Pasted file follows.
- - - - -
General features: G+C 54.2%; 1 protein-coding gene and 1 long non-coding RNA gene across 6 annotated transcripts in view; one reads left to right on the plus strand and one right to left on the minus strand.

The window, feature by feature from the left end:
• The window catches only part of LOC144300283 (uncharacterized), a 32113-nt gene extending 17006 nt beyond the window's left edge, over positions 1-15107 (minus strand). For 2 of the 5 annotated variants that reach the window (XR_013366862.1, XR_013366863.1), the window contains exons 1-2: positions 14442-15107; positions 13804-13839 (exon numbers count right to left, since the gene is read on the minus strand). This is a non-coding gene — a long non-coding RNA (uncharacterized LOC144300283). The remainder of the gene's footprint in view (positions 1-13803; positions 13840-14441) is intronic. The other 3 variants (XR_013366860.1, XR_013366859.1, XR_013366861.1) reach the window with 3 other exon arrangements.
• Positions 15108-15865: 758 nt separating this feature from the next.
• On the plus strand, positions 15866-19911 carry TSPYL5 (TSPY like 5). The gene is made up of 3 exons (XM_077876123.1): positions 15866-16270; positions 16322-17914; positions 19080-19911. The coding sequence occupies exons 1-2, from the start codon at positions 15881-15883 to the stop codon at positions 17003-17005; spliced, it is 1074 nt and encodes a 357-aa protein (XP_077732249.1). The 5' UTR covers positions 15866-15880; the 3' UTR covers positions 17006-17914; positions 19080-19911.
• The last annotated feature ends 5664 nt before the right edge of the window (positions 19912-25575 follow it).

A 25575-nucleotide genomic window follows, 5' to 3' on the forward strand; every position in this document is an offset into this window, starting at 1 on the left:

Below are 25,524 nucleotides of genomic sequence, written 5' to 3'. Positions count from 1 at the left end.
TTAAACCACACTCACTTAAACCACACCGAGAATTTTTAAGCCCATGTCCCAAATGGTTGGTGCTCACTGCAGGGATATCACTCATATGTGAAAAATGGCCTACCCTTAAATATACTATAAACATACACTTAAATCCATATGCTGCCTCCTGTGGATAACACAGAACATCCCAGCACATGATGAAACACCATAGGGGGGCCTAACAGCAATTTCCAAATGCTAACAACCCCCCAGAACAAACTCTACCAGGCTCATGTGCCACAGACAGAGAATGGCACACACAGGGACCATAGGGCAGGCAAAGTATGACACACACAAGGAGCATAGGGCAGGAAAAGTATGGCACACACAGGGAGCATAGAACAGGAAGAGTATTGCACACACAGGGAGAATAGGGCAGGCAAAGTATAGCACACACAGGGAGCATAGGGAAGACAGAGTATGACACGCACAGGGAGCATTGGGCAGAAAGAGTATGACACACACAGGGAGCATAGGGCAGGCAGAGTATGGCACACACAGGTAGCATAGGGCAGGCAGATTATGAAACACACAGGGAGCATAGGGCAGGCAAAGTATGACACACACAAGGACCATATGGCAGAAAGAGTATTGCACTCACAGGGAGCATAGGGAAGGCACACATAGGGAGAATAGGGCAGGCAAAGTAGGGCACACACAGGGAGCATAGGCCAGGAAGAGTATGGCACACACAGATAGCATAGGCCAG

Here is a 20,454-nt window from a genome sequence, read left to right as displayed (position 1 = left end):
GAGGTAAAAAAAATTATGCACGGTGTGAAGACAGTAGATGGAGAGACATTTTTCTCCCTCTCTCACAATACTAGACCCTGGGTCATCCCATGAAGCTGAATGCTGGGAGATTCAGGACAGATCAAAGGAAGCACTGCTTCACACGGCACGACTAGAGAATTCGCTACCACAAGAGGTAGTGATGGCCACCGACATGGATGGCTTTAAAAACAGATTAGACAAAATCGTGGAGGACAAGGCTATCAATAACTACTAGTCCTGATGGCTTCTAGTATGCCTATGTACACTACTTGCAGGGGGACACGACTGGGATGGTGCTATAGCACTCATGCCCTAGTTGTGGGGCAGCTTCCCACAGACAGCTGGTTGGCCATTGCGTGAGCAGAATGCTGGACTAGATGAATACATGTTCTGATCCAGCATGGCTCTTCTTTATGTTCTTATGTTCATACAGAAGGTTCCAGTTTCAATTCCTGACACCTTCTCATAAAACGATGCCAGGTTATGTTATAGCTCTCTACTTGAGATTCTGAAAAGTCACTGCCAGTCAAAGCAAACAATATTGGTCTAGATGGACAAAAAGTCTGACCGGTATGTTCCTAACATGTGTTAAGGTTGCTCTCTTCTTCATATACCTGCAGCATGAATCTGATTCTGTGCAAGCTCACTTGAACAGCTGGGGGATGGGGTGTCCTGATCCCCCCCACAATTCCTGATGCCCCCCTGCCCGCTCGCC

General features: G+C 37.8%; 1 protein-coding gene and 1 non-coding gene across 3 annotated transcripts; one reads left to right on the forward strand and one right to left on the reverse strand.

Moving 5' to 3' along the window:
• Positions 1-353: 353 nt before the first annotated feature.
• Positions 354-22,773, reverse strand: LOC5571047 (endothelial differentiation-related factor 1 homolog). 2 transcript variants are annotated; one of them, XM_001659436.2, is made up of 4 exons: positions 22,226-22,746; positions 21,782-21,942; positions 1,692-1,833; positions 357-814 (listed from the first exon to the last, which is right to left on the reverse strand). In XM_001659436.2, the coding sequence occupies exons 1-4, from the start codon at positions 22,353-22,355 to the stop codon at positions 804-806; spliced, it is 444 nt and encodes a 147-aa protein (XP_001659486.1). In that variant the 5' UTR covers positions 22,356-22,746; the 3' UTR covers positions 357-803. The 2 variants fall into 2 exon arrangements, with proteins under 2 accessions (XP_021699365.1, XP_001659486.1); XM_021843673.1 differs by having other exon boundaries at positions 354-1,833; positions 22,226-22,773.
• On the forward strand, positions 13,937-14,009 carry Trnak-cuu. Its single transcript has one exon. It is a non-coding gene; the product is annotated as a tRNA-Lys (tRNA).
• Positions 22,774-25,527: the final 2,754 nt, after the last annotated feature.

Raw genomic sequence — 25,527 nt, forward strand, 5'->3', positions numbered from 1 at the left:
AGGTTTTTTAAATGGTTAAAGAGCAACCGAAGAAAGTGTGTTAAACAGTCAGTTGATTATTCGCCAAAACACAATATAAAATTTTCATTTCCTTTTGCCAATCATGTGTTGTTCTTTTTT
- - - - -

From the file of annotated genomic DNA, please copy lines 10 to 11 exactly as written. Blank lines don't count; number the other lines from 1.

Here is a 20,454-nt window from a genome sequence, read left to right as displayed (position 1 = left end):
GAGGTAAAAAAAATTATGCACGGTGTGAAGACAGTAGATGGAGAGACATTTTTCTCCCTCTCTCACAATACTAGACCCTGGGTCATCCCATGAAGCTGAATGCTGGGAGATTCAGGACAGATCAAAGGAAGCACTGCTTCACACGGCACGACTAGAGAATTCGCTACCACAAGAGGTAGTGATGGCCACCGACATGGATGGCTTTAAAAACAGATTAGACAAAATCGTGGAGGACAAGGCTATCAATAACTACTAGTCCTGATGGCTTCTAGTATGCCTATGTACACTACTTGCAGGGGGACACGACTGGGATGGTGCTATAGCACTCATGCCCTAGTTGTGGGGCAGCTTCCCACAGACAGCTGGTTGGCCATTGCGTGAGCAGAATGCTGGACTAGATGAATACATGTTCTGATCCAGCATGGCTCTTCTTTATGTTCTTATGTTCATACAGAAGGTTCCAGTTTCAATTCCTGACACCTTCTCATAAAACGATGCCAGGTTATGTTATAGCTCTCTACTTGAGATTCTGAAAAGTCACTGCCAGTCAAAGCAAACAATATTGGTCTAGATGGACAAAAAGTCTGACCGGTATGTTCCTAACATGTGTTAAGGTTGCTCTCTTCTTCATATACCTGCAGCATGAATCTGATTCTGTGCAAGCTCACTTGAACAGCTGGGGGATGGGGTGTCCTGATCCCCCCCACAATTCCTGATGCCCCCCTGCCCGCTCGCC